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The Chemical Composition of Tea-Part 2: Alkaloids and Pigments

The Chemical Composition of Tea-Part 2: Alkaloids and Pigments

  • Thursday, 29 December 2022
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Chemical Components Related to the Quality of Tea Leaves Part 2

Alkaloids in tea

At present, the alkaloids found in tea are mainly caffeine, theobromine, theophylline and adenine as well as guanine and so on. The most abundant is caffeine, accounting for 2%-4% of the dry weight of tea leaves, followed by theobromine, accounting for 0.05% of the total, followed by theophylline, accounting for about 0.002%.

Caffeine is widely distributed in the tea tree, except for the seeds, all other parts contain caffeine; the content of caffeine in various parts of the tea tree varies greatly, concentrated in the new parts, with the most content in the tender buds and leaves; summer tea has higher caffeine content than spring and autumn tea, and the tea content of moderate shade and fertilization is often higher than that of open air and unfertilized.

Caffeine is an important taste substance of tea leaves with a bitter taste, and more than 80% of caffeine can be dissolved in water when brewing tea, which is one of the main bitter components of tea broth. Caffeine has a low bitterness threshold, and temperature and pH have an effect on its bitterness sensitivity; as pH increases and temperature increases, the threshold decreases and sensitivity increases. The increase of amino acid content in tea broth has an abating effect on the bitterness of caffeine, while the increase of tea polyphenol content enhances the bitterness of caffeine. In tea broth, caffeine can form complexes with catechins through hydrogen bonding, which can change its taste characteristics. In black tea broth, the complex formed by the hydrogen bonding of caffeine and theaflavin has a fresh taste, which can improve the freshness of tea broth, therefore, the caffeine content of tea is an important factor affecting the quality of tea.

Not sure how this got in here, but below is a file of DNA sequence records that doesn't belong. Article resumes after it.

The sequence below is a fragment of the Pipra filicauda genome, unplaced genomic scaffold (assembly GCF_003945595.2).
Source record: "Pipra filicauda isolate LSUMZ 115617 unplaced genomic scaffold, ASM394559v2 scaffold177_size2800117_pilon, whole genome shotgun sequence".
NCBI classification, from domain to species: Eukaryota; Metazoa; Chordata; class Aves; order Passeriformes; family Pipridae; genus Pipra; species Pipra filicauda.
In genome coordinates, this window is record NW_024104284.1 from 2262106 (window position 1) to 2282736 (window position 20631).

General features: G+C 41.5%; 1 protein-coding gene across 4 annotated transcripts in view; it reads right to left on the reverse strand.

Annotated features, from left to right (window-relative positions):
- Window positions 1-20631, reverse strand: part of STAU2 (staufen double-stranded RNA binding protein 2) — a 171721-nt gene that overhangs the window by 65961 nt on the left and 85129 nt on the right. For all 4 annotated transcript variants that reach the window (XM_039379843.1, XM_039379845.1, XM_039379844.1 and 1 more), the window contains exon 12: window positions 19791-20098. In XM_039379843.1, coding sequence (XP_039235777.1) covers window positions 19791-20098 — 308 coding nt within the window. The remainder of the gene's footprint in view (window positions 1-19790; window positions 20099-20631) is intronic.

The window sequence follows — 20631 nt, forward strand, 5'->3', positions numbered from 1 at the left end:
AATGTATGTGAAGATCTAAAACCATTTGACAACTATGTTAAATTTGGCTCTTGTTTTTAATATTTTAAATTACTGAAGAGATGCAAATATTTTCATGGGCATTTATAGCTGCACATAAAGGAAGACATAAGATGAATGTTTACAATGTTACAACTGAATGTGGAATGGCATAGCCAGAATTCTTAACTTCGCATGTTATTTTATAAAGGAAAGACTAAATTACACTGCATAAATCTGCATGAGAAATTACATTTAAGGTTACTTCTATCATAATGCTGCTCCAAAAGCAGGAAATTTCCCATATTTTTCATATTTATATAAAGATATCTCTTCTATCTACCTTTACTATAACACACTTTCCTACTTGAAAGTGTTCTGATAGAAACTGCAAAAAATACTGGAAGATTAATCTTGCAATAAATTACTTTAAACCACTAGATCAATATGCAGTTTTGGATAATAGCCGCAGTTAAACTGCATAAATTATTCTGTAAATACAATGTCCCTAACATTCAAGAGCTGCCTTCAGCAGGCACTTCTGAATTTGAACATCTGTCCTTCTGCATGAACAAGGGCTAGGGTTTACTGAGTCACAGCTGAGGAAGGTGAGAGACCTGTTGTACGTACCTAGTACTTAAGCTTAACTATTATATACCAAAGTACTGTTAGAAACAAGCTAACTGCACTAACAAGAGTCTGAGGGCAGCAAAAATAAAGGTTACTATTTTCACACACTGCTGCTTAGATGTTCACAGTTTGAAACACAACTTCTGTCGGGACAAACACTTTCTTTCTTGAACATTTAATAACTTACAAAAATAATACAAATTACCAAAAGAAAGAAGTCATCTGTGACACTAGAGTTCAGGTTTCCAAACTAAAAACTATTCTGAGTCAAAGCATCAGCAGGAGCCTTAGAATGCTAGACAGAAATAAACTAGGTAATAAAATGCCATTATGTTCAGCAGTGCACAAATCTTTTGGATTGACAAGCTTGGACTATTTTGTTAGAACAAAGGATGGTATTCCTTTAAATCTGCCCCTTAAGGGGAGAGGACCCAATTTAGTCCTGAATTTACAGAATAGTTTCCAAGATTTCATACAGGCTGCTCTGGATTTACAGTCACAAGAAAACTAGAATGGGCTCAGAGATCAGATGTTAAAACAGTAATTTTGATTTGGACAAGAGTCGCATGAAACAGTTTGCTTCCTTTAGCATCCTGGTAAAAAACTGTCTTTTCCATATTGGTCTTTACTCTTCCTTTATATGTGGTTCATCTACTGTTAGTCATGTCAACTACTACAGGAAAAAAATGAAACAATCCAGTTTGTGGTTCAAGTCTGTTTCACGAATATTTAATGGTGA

Pigments in tea leaves

Pigment is a type of colored substance present in fresh tea leaves and finished tea, which is a component of the color of tea leaves,soup and leaf base. The pigments in tea can be classified according to their origin and solubility.

Chlorophyll is a pyrrole type green pigment. Tea chlorophyll is composed of blue-green chlorophyll a and yellow-green chlorophyll b, which mainly exists in the leaves of tea tree. Chlorophyll in tea leaves accounts for 0-3% -0.8% of the dry weight of tea leaves, and chlorophyll a content is 2~3 times of chlorophyll b. The total chlorophyll content varies greatly depending on the variety of tea plant, season and leaf maturity, and is lower in Assam Camellia sinensis(large leaf species) with yellow-green leaves and higher in China Camellia sinensis (small leaf species) with dark green leaves.

The composition and content of chlorophyll have a certain influence on the quality of tea leaves. Generally speaking, it is appropriate to process green tea with varieties with high chlorophyll content, and a large proportion of chlorophyll b in the composition is good because chlorophyll is the main substance that forms the color of the appearance of green tea and the color of the leaf base. Processing black tea, oolong tea, white tea, yellow tea, etc. has lower requirements for chlorophyll content than green tea.